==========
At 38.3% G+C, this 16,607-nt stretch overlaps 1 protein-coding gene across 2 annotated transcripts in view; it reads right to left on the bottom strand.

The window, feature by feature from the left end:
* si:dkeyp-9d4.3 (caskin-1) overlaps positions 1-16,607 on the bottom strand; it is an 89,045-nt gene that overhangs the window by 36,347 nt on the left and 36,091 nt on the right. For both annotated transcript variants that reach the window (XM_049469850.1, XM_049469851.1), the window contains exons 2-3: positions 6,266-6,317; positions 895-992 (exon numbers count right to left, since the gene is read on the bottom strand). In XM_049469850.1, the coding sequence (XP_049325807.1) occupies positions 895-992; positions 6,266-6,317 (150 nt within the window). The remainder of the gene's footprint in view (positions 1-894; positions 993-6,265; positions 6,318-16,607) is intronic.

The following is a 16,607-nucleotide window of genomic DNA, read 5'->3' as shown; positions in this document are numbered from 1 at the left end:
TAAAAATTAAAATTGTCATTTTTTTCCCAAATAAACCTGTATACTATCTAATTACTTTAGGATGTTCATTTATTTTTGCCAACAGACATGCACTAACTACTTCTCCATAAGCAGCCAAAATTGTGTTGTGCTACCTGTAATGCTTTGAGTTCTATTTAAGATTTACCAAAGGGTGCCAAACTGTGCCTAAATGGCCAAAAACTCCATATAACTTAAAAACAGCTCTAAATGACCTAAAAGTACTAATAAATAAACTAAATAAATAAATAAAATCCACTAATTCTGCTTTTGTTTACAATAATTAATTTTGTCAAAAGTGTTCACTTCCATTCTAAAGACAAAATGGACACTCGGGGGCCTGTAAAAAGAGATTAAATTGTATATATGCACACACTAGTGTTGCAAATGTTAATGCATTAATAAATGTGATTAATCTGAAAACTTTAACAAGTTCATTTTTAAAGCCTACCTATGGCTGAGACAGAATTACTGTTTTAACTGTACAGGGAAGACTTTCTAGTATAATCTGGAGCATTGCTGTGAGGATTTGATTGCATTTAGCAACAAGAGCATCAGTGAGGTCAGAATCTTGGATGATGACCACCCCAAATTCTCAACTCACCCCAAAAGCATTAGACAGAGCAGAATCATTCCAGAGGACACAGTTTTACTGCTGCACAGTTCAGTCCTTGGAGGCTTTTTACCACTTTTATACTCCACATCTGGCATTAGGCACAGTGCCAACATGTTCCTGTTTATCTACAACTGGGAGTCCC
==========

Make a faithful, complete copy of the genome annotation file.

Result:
At 38.3% G+C, this 16,607-nt stretch overlaps 1 protein-coding gene across 2 annotated transcripts in view; it reads right to left on the bottom strand.

The window, feature by feature from the left end:
* si:dkeyp-9d4.3 (caskin-1) overlaps positions 1-16,607 on the bottom strand; it is an 89,045-nt gene that overhangs the window by 36,347 nt on the left and 36,091 nt on the right. For both annotated transcript variants that reach the window (XM_049469850.1, XM_049469851.1), the window contains exons 2-3: positions 6,266-6,317; positions 895-992 (exon numbers count right to left, since the gene is read on the bottom strand). In XM_049469850.1, the coding sequence (XP_049325807.1) occupies positions 895-992; positions 6,266-6,317 (150 nt within the window). The remainder of the gene's footprint in view (positions 1-894; positions 993-6,265; positions 6,318-16,607) is intronic.

The following is a 16,607-nucleotide window of genomic DNA, read 5'->3' as shown; positions in this document are numbered from 1 at the left end:
TAAAAATTAAAATTGTCATTTTTTTCCCAAATAAACCTGTATACTATCTAATTACTTTAGGATGTTCATTTATTTTTGCCAACAGACATGCACTAACTACTTCTCCATAAGCAGCCAAAATTGTGTTGTGCTACCTGTAATGCTTTGAGTTCTATTTAAGATTTACCAAAGGGTGCCAAACTGTGCCTAAATGGCCAAAAACTCCATATAACTTAAAAACAGCTCTAAATGACCTAAAAGTACTAATAAATAAACTAAATAAATAAATAAAATCCACTAATTCTGCTTTTGTTTACAATAATTAATTTTGTCAAAAGTGTTCACTTCCATTCTAAAGACAAAATGGACACTCGGGGGCCTGTAAAAAGAGATTAAATTGTATATATGCACACACTAGTGTTGCAAATGTTAATGCATTAATAAATGTGATTAATCTGAAAACTTTAACAAGTTCATTTTTAAAGCCTACCTATGGCTGAGACAGAATTACTGTTTTAACTGTACAGGGAAGACTTTCTAGTATAATCTGGAGCATTGCTGTGAGGATTTGATTGCATTTAGCAACAAGAGCATCAGTGAGGTCAGAATCTTGGATGATGACCACCCCAAATTCTCAACTCACCCCAAAAGCATTAGACAGAGCAGAATCATTCCAGAGGACACAGTTTTACTGCTGCACAGTTCAGTCCTTGGAGGCTTTTTACCACTTTTATACTCCACATCTGGCATTAGGCACAGTGCCAACATGTTCCTGTTTATCTACAACTGGGAGTCCC